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240. Fargo (#176)

Hosted by Andrew Quinn and Darren Mooney, with special guests Rioghnach Ní Ghrioghair and Stacy Grouden, The 250 is a (mostly) weekly trip through some of the best (and worst) movies ever made, as voted for by Internet Movie Database Users. New episodes are released every Saturday at 6pm GMT.

This time, Joel and Ethan Coen’s Fargo.

A routine kidnapping case spirals into something far more sinister and unsettling in an isolated corner of Minnesota. Arriving to the scene of a brutal roadside murder, Chief of Police Marge Gunderson finds herself embroiled in a complicated and chaotic story of greed and violence with horrific consequences.

At time of recording, it was ranked 176th on the list of the best movies of all time on the Internet Movie Database.

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Non-Review Review: Songbird

Perhaps the most surprising thing about Songbird is how tame and lifeless it is.

The trailer arrived in a multimedia firestorm, positioning the movie as a piece of “pandemic-xploitation”, set against the backdrop of a hypothetical future where the current global pandemic had raged for four years. In this climate, public health officials have begun abusing their power, the black market thrives, the government has set up ominous and secretive “Q-zones” to house those affected. “Once you go to the Q-zone, you don’t ever really leave,” an influencer remarks early in the film. The United States operates under “marshal law”, as virus has “mutated” to attack the brain.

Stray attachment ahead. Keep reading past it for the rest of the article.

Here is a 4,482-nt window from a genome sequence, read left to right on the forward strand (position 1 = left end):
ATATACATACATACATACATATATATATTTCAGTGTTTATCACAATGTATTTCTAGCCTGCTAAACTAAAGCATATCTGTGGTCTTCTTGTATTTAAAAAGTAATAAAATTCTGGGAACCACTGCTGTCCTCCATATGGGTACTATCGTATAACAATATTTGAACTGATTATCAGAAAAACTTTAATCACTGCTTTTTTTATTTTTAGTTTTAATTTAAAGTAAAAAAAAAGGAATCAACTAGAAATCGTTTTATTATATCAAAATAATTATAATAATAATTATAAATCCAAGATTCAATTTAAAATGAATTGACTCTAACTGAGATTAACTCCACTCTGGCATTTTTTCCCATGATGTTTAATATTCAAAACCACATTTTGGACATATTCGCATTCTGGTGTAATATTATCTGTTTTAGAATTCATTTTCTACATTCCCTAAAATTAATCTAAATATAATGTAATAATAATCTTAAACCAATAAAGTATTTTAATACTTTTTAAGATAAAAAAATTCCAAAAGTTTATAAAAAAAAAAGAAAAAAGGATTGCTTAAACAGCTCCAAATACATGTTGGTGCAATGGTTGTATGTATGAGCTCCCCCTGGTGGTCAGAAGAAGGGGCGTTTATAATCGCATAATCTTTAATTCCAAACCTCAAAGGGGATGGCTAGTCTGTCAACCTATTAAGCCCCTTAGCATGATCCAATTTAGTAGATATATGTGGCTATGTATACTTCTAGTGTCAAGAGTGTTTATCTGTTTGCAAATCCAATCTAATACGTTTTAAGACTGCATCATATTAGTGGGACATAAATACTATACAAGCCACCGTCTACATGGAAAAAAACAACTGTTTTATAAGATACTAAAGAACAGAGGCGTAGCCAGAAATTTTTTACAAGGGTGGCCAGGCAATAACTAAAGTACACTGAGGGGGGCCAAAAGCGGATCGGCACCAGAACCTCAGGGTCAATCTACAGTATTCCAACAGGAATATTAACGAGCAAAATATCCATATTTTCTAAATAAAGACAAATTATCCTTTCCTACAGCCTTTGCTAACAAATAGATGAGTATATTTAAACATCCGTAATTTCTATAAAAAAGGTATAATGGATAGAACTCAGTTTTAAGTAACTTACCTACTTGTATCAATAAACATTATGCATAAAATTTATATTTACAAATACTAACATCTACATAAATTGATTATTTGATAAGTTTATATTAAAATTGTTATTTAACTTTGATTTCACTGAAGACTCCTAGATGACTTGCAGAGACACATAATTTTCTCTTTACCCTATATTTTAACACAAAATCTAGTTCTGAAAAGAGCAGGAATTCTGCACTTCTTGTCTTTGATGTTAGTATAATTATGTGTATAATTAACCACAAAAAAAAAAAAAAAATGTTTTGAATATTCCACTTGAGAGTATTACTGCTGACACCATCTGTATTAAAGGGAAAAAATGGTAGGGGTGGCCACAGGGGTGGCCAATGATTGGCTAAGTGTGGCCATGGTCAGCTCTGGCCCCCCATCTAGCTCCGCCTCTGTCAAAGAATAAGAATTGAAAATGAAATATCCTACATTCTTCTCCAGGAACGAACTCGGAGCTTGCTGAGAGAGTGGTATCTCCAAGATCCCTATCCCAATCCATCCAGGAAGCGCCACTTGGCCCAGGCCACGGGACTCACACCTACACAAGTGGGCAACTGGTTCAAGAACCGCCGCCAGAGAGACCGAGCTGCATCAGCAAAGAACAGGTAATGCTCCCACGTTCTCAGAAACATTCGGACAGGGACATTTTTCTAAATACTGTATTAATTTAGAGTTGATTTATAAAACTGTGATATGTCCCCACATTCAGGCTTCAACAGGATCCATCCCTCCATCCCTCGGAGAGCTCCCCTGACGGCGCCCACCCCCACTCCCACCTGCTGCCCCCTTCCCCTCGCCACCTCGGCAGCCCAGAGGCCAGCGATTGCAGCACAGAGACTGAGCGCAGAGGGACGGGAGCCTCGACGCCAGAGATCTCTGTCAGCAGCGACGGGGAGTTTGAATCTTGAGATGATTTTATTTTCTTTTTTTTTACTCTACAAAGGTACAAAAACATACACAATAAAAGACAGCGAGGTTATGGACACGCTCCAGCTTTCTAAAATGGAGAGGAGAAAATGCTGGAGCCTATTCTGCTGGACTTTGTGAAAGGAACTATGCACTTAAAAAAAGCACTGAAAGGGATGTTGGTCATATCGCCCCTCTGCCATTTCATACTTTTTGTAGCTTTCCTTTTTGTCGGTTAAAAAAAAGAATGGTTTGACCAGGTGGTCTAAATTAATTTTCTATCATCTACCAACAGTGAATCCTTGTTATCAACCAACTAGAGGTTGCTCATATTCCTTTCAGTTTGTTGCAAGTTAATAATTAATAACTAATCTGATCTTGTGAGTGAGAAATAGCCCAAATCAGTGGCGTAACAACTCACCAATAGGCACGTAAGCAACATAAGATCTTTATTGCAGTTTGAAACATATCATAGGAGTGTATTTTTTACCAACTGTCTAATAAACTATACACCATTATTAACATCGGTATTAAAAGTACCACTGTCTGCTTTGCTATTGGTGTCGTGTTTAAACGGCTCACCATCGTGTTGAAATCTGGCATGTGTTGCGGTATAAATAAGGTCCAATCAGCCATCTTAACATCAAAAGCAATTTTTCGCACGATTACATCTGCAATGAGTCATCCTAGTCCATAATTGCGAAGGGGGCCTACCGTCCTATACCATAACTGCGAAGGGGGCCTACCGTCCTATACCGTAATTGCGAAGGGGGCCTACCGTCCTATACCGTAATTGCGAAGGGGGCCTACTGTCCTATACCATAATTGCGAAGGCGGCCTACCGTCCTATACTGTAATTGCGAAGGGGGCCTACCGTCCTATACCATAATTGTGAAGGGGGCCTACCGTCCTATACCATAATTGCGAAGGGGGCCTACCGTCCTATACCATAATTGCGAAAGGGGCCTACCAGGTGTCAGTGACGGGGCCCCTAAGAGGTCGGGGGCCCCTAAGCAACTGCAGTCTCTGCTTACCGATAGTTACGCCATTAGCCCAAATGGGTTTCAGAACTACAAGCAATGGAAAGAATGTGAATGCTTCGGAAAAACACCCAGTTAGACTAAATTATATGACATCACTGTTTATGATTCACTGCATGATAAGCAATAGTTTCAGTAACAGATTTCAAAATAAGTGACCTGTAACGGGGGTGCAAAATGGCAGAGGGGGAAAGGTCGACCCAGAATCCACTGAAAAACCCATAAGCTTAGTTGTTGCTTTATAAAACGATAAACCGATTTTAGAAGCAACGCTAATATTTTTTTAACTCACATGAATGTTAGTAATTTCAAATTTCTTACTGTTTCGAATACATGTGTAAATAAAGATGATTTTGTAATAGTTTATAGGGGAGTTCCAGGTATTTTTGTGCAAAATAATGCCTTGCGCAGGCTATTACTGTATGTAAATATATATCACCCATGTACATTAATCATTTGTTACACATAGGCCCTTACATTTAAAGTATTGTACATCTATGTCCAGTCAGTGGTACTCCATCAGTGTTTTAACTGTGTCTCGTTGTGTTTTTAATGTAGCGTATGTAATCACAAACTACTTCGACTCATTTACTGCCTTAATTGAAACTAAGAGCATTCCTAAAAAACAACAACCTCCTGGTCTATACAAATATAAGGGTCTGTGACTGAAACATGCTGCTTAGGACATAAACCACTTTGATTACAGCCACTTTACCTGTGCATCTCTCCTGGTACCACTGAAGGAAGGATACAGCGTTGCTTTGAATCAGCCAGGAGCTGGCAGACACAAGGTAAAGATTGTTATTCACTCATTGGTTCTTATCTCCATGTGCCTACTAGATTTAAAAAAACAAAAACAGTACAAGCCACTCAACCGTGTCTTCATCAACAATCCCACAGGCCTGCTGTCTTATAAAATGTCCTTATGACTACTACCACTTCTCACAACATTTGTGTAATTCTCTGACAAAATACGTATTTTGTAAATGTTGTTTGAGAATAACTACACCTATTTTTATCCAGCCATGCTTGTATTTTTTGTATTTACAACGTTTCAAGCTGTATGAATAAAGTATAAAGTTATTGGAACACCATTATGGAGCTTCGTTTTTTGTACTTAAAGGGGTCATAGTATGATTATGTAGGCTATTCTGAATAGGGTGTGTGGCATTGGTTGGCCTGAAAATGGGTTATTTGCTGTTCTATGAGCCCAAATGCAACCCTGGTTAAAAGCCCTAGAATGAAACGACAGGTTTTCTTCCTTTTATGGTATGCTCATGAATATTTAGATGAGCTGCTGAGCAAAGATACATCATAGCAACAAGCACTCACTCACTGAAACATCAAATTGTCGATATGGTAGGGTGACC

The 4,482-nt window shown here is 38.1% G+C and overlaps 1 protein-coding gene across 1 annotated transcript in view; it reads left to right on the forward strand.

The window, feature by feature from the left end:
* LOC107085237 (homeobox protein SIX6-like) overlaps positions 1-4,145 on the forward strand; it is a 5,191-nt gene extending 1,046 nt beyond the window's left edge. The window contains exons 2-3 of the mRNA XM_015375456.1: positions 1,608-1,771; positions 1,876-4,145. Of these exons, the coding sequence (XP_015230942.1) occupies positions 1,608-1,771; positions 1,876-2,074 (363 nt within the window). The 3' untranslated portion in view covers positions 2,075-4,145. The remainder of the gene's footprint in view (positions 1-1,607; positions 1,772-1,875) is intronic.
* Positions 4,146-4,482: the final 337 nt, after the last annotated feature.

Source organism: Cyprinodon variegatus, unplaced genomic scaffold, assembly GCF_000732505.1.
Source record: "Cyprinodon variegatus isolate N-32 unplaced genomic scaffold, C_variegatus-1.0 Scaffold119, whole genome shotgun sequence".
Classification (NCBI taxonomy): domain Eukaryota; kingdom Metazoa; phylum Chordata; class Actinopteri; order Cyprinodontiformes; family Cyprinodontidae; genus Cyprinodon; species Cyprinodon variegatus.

Sick privilege, bro.

All of this sounds very crass and very charged, something similar to what happened with the release of The Hunt earlier in the year. Songbird and The Hunt are movies that position themselves as genre pieces with biting resonance to a highly charged and combustible situation. However, like The HuntSongbird is ultimately something of a damp squib. It makes grand gestures towards the current moment, importing all manner of iconography and language associated with the pandemic to give it a patina of relevance, but ultimately ties it to a fairly conventional story.

This is perhaps the biggest difference between something like The Hunt and something like Songbird. The Hunt was ultimately a standard genre movie that disguised itself as something more relevant, but it was reasonably well constructed. In contrast, Songbird is an absurdly slipshod production. The film often feels like it was cobbled together over a weekend to ensure that it would be released at a point where it was still relevant and timely. The result is a shoddily made and vapid piece of work, that somehow feels even more vulgar than a full-throated exploitation film might.

Cooking up a Stormare…

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